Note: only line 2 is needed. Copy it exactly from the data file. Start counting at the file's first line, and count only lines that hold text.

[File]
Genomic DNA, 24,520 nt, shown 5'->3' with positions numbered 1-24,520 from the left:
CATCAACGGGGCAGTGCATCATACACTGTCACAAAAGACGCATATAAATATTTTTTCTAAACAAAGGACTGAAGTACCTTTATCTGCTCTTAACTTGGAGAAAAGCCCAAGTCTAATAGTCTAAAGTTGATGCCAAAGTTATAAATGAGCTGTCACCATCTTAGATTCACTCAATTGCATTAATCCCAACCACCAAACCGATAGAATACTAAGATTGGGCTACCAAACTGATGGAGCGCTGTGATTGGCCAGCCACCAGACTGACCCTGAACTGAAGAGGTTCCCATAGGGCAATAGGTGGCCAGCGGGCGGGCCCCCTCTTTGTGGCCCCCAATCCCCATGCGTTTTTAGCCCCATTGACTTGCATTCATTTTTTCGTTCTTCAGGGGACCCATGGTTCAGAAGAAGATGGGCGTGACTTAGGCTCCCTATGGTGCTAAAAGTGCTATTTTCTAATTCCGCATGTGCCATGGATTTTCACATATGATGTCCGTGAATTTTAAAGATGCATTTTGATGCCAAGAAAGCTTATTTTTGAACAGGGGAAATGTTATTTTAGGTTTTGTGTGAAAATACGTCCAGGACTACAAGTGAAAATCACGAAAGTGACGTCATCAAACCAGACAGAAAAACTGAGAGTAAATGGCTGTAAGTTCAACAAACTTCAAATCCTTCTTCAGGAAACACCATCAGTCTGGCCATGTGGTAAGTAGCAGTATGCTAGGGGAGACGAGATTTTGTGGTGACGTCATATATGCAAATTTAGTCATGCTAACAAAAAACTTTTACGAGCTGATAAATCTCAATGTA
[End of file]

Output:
CATCAACGGGGCAGTGCATCATACACTGTCACAAAAGACGCATATAAATATTTTTTCTAAACAAAGGACTGAAGTACCTTTATCTGCTCTTAACTTGGAGAAAAGCCCAAGTCTAATAGTCTAAAGTTGATGCCAAAGTTATAAATGAGCTGTCACCATCTTAGATTCACTCAATTGCATTAATCCCAACCACCAAACCGATAGAATACTAAGATTGGGCTACCAAACTGATGGAGCGCTGTGATTGGCCAGCCACCAGACTGACCCTGAACTGAAGAGGTTCCCATAGGGCAATAGGTGGCCAGCGGGCGGGCCCCCTCTTTGTGGCCCCCAATCCCCATGCGTTTTTAGCCCCATTGACTTGCATTCATTTTTTCGTTCTTCAGGGGACCCATGGTTCAGAAGAAGATGGGCGTGACTTAGGCTCCCTATGGTGCTAAAAGTGCTATTTTCTAATTCCGCATGTGCCATGGATTTTCACATATGATGTCCGTGAATTTTAAAGATGCATTTTGATGCCAAGAAAGCTTATTTTTGAACAGGGGAAATGTTATTTTAGGTTTTGTGTGAAAATACGTCCAGGACTACAAGTGAAAATCACGAAAGTGACGTCATCAAACCAGACAGAAAAACTGAGAGTAAATGGCTGTAAGTTCAACAAACTTCAAATCCTTCTTCAGGAAACACCATCAGTCTGGCCATGTGGTAAGTAGCAGTATGCTAGGGGAGACGAGATTTTGTGGTGACGTCATATATGCAAATTTAGTCATGCTAACAAAAAACTTTTACGAGCTGATAAATCTCAATGTA